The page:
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MODERN warfare, with its mechanisation and its greatly increased use of the aeroplane, has become a highly complicated and intricate organisation. Engineering construction in
all its branches must be called upon to supply the aerodromes, railways, roads, camps, hospitals and all the services which are indispensable to an army in the field. The technical units in the army supply the skilled tradesmen and supervision for such works, but in order to enable them to be carried out with speed and efficiency there must also be a supply of unskilled labour organised and ready to be sent at a moment's notice to any part of the area occupied by an expeditionary force. It is for this reason that the War Office decided to form, shortly after the outbreak of war, the Auxiliary Military Pioneer Corps. The Corps consists mainly of men who are too old to undertake front line duties; many were in the last war and served with gallantry and distinction in several theatres of war, and their keenness and discipline is no whit less now than it was in the old days.
An Ordinary Meeting of the Institution was held at 11, Upper Belgrave Street, London,
S.W.1, on Thursday, 22nd February, 1940, at 5.30 p.m., when a Paper entitled “Some Unusual Structural Features in Recent Building Construction” was presented by Mr. L. SCOTT WHITE, M.Inst .C.E., M.I.Struct .E. Mr. P. J. BLACK, M.I.Str-uct.E., L.R.I.R.A.(THE PRESIDENT) occupied the Chair.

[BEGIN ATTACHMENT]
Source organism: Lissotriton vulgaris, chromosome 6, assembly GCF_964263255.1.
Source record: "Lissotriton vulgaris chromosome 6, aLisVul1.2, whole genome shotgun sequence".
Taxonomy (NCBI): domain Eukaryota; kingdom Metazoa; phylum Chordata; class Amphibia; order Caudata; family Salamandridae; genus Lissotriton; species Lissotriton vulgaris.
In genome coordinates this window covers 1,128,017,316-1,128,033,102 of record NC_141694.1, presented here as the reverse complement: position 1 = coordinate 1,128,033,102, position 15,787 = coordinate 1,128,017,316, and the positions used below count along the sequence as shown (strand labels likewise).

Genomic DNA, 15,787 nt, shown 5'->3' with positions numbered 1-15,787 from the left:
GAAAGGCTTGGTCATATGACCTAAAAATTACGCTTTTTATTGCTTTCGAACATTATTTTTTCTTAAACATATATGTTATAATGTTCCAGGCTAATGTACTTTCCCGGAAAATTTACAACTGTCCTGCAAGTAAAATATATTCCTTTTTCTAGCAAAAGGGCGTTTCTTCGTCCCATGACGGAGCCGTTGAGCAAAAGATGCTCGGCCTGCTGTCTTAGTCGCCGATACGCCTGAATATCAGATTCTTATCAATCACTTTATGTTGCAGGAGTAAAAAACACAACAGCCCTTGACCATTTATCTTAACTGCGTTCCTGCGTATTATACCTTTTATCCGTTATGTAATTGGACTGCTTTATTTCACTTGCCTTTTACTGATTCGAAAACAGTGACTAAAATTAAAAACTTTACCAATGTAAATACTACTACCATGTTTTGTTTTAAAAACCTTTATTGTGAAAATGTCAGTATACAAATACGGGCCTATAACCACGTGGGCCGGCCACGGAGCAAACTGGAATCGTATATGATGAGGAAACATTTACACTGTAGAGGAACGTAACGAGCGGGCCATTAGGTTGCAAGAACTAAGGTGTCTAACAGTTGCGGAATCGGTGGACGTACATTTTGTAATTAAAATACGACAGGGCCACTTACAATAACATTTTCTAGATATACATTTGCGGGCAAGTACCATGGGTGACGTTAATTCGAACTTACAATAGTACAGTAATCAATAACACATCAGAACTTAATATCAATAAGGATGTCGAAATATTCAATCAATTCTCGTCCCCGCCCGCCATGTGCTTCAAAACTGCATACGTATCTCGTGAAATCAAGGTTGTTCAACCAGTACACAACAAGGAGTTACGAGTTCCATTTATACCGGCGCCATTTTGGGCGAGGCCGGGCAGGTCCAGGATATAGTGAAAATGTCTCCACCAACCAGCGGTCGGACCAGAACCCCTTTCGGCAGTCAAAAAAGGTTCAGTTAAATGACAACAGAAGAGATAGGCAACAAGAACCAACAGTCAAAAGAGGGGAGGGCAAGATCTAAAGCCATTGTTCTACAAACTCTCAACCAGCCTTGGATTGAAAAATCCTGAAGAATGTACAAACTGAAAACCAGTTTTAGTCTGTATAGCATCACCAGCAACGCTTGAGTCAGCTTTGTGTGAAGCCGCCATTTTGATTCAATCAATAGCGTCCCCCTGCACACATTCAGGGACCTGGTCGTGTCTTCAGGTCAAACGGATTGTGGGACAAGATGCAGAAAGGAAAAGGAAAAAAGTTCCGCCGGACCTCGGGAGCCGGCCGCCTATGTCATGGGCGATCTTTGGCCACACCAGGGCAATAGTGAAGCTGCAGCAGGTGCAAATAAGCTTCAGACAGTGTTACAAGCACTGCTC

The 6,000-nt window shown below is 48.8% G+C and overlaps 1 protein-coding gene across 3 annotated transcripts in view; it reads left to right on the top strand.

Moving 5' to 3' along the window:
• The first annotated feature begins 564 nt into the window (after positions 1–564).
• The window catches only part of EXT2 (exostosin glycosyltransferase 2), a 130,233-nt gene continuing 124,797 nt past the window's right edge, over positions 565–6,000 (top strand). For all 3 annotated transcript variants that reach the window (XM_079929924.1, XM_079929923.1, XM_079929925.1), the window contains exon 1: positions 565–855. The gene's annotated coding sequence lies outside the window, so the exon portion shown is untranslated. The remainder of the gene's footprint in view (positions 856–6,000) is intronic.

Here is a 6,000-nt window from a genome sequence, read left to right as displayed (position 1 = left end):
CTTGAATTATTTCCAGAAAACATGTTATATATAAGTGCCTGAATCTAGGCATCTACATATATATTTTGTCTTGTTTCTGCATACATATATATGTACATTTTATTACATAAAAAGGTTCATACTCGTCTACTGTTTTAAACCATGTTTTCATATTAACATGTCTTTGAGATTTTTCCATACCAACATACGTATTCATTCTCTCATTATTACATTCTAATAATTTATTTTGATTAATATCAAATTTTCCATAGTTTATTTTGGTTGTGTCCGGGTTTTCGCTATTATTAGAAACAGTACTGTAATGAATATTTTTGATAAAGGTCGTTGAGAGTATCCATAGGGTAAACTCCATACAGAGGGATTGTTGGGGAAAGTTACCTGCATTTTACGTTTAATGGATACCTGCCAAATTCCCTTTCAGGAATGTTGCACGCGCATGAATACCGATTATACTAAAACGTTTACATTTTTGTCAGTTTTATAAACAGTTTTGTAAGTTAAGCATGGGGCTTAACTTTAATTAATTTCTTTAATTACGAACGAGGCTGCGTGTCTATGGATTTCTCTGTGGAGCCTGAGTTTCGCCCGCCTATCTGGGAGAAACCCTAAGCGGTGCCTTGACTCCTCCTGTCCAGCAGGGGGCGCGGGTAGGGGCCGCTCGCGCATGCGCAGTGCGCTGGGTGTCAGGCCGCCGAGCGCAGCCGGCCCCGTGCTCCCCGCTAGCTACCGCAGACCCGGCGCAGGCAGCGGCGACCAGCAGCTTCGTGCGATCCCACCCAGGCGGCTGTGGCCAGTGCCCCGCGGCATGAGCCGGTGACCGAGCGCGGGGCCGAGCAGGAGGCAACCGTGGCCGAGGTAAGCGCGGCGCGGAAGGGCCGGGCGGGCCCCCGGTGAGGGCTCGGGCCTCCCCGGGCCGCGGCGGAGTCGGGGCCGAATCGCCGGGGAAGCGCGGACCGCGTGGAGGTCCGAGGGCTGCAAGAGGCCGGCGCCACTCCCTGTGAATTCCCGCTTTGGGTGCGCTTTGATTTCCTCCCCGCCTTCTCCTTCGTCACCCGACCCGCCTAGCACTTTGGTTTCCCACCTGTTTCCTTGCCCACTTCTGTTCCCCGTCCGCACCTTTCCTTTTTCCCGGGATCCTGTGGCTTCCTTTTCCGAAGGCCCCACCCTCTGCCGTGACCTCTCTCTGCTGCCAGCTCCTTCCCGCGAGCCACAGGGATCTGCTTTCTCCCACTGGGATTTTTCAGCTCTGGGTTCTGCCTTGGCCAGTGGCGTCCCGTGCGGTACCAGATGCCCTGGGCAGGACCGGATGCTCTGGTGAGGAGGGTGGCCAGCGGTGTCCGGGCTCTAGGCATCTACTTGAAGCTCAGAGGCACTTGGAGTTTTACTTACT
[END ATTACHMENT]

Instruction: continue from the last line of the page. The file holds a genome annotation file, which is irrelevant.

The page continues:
BEFORE the formation of Catchment Boards under the Land Drainage Act of 1930, ther was, of course, no essential authority to take control of or to carry out works on rivers. Such control works as existed on rivers consisted of sluices built in connection with the operation of mills and of locks constructed for navigational purposes. We do not need to go back a great many years to find a period when the roads were in such a bad state of repair that many of them were almost impassable in winter and at the best of times heavy transport was only possible with very cumbersome wagons drawn by teams of eight to ten horses. In those days, therefore, water transport was the easiest and often the quickest way of carrying goods to towns situated in the neighbourhood of our large rivers. Milling of course was also actively carried on and the mill sluices were kept in a workable condition.